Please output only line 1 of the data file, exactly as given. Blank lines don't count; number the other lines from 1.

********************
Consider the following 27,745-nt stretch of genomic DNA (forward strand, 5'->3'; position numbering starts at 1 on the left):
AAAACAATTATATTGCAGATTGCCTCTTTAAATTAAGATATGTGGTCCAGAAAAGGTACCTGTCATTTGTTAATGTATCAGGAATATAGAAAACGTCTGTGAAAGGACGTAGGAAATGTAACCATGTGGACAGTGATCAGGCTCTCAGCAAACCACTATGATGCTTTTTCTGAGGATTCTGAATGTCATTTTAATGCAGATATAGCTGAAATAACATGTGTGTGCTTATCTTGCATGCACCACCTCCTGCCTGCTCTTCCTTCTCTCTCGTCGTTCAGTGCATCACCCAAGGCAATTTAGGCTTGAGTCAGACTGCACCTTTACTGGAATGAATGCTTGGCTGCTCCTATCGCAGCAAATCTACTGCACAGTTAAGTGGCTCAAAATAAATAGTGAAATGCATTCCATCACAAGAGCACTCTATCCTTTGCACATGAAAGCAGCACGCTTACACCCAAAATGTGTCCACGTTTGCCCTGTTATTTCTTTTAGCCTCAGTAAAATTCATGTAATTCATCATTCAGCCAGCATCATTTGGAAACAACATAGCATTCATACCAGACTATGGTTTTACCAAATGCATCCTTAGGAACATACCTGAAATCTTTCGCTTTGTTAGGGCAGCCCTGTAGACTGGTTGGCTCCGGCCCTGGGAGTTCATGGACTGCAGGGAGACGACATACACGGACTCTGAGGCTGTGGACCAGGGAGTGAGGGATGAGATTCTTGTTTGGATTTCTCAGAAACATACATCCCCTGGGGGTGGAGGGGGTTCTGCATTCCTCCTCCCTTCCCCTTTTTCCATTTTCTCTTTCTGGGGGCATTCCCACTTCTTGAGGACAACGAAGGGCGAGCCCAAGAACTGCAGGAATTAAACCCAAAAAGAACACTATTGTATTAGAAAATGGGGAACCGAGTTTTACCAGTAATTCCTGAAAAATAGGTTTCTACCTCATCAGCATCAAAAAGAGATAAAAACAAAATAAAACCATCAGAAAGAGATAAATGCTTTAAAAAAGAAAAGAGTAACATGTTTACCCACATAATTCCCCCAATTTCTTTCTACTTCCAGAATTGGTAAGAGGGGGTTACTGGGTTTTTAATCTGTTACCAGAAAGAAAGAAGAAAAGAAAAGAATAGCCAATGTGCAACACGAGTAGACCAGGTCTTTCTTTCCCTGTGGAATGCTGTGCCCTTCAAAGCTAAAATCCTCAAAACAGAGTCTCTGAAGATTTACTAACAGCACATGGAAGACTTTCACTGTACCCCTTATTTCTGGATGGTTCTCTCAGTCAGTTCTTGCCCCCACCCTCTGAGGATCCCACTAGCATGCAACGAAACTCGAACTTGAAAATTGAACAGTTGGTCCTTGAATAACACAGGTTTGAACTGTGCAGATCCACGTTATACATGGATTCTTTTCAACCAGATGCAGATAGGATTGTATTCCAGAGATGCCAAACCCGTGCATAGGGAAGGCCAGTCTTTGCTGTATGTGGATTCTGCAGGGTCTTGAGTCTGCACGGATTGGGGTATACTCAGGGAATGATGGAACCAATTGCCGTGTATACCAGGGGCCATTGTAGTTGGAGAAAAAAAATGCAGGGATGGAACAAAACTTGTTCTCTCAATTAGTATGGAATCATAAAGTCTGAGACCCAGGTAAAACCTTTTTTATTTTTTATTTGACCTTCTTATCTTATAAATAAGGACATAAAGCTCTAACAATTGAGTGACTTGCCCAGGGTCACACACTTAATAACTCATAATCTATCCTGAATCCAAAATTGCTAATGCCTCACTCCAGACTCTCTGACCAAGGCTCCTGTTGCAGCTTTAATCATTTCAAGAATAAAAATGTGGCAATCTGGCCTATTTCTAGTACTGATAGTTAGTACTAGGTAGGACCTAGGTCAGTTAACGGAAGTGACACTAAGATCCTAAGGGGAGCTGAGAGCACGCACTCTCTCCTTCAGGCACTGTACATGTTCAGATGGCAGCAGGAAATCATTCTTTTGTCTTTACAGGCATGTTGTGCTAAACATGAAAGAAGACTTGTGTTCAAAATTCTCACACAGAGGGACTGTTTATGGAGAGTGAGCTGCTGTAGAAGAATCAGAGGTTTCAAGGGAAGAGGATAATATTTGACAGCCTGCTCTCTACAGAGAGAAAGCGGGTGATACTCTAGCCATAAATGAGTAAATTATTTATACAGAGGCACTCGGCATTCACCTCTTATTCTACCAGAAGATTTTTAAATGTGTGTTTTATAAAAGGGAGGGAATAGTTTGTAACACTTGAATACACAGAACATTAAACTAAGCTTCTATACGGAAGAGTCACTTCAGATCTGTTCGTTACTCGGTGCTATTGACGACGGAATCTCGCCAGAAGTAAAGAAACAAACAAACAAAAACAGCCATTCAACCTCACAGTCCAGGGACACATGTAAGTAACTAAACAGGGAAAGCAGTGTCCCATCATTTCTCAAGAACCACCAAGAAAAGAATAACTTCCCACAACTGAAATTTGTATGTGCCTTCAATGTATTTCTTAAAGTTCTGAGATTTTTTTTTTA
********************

Consider the following 27,745-nt stretch of genomic DNA (forward strand, 5'->3'; position numbering starts at 1 on the left):